But what does it take to actually build them? The TL;DR answer is that these are complex pieces of software, each of them with rather idiosyncratic build systems, and that you should consider 100GB of disk space to build all the browsers, a few hours of download, and be prepared to learn lots of new, rather specific tools. Continue reading

The ultimate programmers showdown

Quora asks: Who would win a coding competition between Larry Page, Sergey Brin, Mark Zuckerberg, Linus Torvalds, Steve Wozniak and Bill Gates? Below is my answer (upvote it on Quora if you like it):

The competition is announced. The goal is to write the best chess playing program.

Bill Gates starts scribbling self-rewriting Z80 assembly language, punching holes in a paper strip. At the same time, he signs a contract with IBM, convincing the inventors of Watson that they should use his chess program. Within two hours, he has used IBM’s money to purchase an ASCII-art chess program called Quick and Disappointing Opening Strategy. He packages it with his own assembly language code called Microsoft BASIC (Beginners Automated System Integrating Consciousness), and by end of the day, he has already sold several million copies, announced a multitasking version and a graphical user interface, allowing him to put is dysfunctional software on 90% of all computers sold on the planet. So he “wins” the first round.

Linus Torvalds starts writing a small chess program, and announces on the Internet that he’s working on a small thing, nothing fancy like Bill’s work. Somehow, people notice and start coding with him. Since he’s not coding alone, his chess-playing software soon runs on wristwatches and supercomputers, has a graphical user interface, speaks english, mandarin, bask and klingon, and plays go, 3D chess and  three star-trek variants of the chess game if you give it the right command-line options. There are sixteen different user interfaces; none of them works quite right, but that’s supposed to be OK because you can fix them yourself and it’s the only user interface that takes advantage of 6 mouse buttons. In the corner of room, Richard Stallman insists that he did most of the work and that he gets to choose the name of the chess program. At the end of the day, Linus’ program wins the second round, and Linus is still working on the code today, so kudos for that.

Steve Wozniak, aka the Woz designs a small integrated circuit around a 6502, that taps into the AT&T network to tell people jokes in exchange for advice on the best chess moves. Steve Jobs looks at this, thinks he could sell it, puts it in a nice plastic box, buys a costume and sells thousands of pieces of the chess-playing gizmo within minutes. Once the Woz’s design has sold by millions, Jobs decides to replace the original circuitry with a sealed beige box signed on the inside that calls only employees of his company and costs one year of salary to use and operate. Woz does not like this new direction and starts teaching chess instead. So Woz wins early on, but in the end, his impact is much lower than Bill’s or Linus’.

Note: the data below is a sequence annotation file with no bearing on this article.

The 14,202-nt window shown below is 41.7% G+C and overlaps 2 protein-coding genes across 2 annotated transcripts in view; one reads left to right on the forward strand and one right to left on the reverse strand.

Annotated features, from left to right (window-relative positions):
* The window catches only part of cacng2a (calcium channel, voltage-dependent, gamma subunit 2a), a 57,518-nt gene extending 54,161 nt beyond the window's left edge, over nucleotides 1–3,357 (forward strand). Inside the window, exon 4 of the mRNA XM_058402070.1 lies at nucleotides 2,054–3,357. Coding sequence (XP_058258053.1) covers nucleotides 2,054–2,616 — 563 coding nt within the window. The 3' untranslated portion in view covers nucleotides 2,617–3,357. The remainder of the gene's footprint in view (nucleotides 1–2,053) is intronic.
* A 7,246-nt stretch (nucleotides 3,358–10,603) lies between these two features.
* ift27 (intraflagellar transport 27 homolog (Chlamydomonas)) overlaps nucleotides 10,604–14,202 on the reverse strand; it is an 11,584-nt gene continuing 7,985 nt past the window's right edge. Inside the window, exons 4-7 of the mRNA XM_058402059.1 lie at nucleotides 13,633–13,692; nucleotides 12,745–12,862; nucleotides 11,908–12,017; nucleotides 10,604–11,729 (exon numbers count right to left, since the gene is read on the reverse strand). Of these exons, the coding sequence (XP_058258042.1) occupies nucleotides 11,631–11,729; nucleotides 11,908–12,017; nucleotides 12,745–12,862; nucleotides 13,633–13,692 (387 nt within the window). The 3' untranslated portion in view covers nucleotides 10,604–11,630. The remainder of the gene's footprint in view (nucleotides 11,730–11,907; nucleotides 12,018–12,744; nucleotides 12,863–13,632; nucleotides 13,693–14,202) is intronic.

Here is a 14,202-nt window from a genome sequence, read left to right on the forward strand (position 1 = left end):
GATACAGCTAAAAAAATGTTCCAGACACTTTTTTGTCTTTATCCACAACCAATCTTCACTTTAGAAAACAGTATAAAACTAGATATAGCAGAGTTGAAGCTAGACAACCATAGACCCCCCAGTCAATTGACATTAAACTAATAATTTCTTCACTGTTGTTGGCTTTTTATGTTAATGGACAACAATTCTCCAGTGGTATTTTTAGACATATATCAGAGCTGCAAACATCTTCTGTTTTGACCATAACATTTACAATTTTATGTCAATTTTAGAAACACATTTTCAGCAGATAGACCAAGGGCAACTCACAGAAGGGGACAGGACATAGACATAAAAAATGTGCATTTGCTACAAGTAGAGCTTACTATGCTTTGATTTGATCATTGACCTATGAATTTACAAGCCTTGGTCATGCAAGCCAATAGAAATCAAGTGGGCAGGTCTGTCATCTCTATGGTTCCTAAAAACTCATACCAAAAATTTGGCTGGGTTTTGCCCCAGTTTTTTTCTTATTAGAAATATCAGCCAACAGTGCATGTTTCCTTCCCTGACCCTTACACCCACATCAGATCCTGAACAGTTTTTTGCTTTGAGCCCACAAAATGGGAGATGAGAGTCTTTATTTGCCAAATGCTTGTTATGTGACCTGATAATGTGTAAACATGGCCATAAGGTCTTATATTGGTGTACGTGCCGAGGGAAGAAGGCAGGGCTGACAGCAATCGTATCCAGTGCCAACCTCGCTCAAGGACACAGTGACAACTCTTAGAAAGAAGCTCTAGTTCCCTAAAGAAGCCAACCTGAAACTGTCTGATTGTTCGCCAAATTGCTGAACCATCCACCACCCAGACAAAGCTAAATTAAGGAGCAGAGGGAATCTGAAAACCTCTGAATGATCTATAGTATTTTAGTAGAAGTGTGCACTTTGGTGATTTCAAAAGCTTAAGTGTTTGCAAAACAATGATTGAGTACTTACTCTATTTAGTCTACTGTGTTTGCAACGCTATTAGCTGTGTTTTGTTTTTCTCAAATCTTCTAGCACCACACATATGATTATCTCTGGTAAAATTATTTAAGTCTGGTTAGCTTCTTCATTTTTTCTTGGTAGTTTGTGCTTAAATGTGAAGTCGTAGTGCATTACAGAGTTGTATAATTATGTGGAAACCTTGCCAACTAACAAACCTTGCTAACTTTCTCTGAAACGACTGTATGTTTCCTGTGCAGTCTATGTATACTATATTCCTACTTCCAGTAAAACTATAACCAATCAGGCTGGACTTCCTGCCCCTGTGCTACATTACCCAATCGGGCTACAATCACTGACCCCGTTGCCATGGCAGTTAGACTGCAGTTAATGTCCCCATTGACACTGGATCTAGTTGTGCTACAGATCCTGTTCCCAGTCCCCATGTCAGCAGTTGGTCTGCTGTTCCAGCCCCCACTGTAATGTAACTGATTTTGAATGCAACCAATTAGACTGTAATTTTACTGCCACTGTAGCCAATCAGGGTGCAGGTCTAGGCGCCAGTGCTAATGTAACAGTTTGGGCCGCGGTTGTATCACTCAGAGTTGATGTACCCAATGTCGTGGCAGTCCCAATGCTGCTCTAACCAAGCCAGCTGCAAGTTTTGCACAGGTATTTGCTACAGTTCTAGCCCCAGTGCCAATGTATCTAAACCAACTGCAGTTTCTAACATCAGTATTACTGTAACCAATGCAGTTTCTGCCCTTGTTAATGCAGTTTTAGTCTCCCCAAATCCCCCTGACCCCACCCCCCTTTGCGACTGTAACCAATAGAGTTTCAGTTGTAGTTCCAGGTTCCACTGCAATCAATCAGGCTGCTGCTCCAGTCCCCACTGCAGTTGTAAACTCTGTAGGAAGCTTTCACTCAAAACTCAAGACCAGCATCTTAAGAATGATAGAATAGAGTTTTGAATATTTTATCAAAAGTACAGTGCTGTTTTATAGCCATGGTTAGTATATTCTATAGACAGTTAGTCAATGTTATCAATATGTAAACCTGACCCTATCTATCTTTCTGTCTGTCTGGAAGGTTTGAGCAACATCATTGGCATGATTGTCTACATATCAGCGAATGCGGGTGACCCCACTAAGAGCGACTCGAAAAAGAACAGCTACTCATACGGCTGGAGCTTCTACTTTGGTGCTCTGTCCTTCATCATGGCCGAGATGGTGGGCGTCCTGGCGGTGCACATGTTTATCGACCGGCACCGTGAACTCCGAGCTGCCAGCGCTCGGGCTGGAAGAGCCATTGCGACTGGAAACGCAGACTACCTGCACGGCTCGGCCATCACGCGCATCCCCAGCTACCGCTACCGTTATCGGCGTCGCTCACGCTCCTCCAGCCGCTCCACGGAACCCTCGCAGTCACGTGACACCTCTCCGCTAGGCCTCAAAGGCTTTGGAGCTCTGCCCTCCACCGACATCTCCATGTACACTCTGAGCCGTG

Mark Zuckerberg doesn’t know how to play chess. So he writes an ugly hack that lets students play chess together. The hack is written in PHP, widely acknowledged as the second worst programming language in the world after INTERCAL, and that fact alone excludes Zuck forever from the circle of respectable programmers. People improbably start using Zuck’s chess network, The Chess Playmate (later renamed as simply Playmate), to exchange food recipes, selfies and jokes. The program becomes a giant waste of time for half of the planet, but nevertheless is so successful that Zuck can hire many young hackers. When the Zuck’s choice of the horrendously inefficient PHP language brings his company on the verge of collapse, five hackers rewrite a PHP compiler (twice) to make it run at acceptable speed, bringing strictly zero value to computer science, but salvaging the company from technology collapse. Meanwhile, Zuckerberg buys companies that do virtual reality goggles for insane amounts of money. The world does not play chess any better, but we all know so much more about funny cats!